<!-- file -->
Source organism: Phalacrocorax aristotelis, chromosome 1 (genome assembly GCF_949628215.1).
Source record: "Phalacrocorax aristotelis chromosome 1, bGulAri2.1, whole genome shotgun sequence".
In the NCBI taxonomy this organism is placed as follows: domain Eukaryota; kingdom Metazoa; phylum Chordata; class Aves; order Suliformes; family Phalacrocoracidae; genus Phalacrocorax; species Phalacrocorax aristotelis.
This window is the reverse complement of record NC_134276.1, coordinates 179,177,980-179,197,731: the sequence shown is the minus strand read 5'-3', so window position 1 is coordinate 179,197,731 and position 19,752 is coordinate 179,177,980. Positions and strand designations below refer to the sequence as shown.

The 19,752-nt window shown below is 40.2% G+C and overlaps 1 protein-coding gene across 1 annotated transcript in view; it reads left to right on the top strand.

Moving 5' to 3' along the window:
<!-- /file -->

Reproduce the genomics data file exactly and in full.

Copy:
Source organism: Phalacrocorax aristotelis, chromosome 1 (genome assembly GCF_949628215.1).
Source record: "Phalacrocorax aristotelis chromosome 1, bGulAri2.1, whole genome shotgun sequence".
In the NCBI taxonomy this organism is placed as follows: domain Eukaryota; kingdom Metazoa; phylum Chordata; class Aves; order Suliformes; family Phalacrocoracidae; genus Phalacrocorax; species Phalacrocorax aristotelis.
This window is the reverse complement of record NC_134276.1, coordinates 179,177,980-179,197,731: the sequence shown is the minus strand read 5'-3', so window position 1 is coordinate 179,197,731 and position 19,752 is coordinate 179,177,980. Positions and strand designations below refer to the sequence as shown.

The 19,752-nt window shown below is 40.2% G+C and overlaps 1 protein-coding gene across 1 annotated transcript in view; it reads left to right on the top strand.

Moving 5' to 3' along the window: